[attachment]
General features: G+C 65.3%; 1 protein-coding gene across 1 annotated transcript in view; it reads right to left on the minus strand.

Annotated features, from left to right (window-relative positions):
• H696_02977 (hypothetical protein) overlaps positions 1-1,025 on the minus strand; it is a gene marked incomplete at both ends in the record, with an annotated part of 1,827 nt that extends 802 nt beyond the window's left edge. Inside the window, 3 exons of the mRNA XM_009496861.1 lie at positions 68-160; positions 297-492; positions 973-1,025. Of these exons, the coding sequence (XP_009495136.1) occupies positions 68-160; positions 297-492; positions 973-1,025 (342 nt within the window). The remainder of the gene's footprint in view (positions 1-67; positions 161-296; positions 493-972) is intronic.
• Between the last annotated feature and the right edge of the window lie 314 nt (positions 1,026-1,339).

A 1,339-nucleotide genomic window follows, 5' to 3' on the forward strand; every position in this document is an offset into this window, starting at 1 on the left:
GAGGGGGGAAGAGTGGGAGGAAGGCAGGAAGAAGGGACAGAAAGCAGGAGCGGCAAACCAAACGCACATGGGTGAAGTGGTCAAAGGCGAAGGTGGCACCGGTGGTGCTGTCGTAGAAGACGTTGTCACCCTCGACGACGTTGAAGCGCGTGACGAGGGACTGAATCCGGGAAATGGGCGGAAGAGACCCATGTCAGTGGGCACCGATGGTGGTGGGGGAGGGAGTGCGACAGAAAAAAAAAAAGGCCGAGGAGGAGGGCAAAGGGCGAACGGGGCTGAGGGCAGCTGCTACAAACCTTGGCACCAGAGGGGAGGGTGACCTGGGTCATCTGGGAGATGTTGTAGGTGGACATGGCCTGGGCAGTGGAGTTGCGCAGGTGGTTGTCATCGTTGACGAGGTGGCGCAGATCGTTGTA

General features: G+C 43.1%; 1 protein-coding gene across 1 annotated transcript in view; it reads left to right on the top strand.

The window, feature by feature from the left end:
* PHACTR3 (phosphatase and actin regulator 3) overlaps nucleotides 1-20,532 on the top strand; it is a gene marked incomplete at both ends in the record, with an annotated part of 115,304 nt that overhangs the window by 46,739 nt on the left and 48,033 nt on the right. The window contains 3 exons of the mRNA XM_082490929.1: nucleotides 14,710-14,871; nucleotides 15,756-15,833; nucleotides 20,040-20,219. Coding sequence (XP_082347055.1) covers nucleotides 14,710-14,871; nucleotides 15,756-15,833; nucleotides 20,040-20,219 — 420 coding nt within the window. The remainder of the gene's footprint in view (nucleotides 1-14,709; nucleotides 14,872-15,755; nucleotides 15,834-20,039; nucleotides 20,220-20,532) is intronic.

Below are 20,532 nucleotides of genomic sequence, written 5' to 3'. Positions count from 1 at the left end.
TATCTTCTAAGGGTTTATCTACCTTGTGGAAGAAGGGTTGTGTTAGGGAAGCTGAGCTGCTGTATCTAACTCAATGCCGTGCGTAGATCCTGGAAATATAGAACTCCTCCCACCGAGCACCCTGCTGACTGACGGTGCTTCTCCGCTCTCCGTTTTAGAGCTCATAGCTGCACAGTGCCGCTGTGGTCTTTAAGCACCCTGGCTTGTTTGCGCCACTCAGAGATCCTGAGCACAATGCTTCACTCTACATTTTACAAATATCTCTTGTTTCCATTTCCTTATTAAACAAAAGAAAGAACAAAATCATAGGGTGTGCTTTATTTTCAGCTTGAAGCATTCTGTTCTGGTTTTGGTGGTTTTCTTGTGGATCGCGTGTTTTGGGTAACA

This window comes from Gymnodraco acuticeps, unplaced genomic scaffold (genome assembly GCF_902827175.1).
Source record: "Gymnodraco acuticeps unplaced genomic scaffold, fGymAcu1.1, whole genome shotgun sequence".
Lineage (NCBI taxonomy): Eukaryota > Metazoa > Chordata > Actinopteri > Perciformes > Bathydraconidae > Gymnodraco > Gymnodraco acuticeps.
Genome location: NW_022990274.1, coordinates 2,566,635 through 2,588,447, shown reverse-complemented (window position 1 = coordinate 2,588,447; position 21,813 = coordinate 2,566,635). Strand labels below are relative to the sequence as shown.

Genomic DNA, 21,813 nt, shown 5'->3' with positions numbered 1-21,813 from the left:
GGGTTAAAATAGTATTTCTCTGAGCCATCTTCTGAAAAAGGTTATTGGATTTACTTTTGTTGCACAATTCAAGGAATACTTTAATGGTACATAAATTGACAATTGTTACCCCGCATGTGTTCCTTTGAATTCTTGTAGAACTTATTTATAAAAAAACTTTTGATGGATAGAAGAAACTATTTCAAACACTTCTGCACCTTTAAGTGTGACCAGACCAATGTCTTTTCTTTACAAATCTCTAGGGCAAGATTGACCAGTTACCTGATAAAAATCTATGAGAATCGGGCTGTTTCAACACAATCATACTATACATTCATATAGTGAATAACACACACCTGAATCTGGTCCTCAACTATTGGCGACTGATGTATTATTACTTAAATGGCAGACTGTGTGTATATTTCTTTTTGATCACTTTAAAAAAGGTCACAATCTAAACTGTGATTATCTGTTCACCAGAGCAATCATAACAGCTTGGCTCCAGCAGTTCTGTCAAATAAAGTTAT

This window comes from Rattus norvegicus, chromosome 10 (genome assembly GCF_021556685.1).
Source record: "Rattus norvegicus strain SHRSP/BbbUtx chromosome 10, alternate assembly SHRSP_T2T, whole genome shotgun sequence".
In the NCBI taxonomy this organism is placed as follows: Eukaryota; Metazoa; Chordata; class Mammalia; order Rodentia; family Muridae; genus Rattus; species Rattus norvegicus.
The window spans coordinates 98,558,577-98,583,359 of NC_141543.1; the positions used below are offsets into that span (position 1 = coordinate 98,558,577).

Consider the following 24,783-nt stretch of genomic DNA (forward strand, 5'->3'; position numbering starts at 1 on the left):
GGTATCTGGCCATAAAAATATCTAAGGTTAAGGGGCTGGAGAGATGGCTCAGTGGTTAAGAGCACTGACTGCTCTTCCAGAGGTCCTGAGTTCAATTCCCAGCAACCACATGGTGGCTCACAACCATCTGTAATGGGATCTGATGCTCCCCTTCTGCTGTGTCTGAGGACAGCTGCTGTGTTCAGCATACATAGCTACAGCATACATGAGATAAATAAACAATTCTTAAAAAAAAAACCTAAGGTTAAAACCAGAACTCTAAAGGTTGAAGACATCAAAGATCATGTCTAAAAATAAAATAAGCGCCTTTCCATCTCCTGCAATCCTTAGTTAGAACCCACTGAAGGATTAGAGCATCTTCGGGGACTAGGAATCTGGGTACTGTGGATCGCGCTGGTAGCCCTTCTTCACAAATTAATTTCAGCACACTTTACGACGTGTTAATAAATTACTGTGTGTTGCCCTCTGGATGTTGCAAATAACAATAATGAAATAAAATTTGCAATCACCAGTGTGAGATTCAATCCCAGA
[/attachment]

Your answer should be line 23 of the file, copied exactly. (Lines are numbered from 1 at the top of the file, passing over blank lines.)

GGTATCTGGCCATAAAAATATCTAAGGTTAAGGGGCTGGAGAGATGGCTCAGTGGTTAAGAGCACTGACTGCTCTTCCAGAGGTCCTGAGTTCAATTCCCAGCAACCACATGGTGGCTCACAACCATCTGTAATGGGATCTGATGCTCCCCTTCTGCTGTGTCTGAGGACAGCTGCTGTGTTCAGCATACATAGCTACAGCATACATGAGATAAATAAACAATTCTTAAAAAAAAAACCTAAGGTTAAAACCAGAACTCTAAAGGTTGAAGACATCAAAGATCATGTCTAAAAATAAAATAAGCGCCTTTCCATCTCCTGCAATCCTTAGTTAGAACCCACTGAAGGATTAGAGCATCTTCGGGGACTAGGAATCTGGGTACTGTGGATCGCGCTGGTAGCCCTTCTTCACAAATTAATTTCAGCACACTTTACGACGTGTTAATAAATTACTGTGTGTTGCCCTCTGGATGTTGCAAATAACAATAATGAAATAAAATTTGCAATCACCAGTGTGAGATTCAATCCCAGA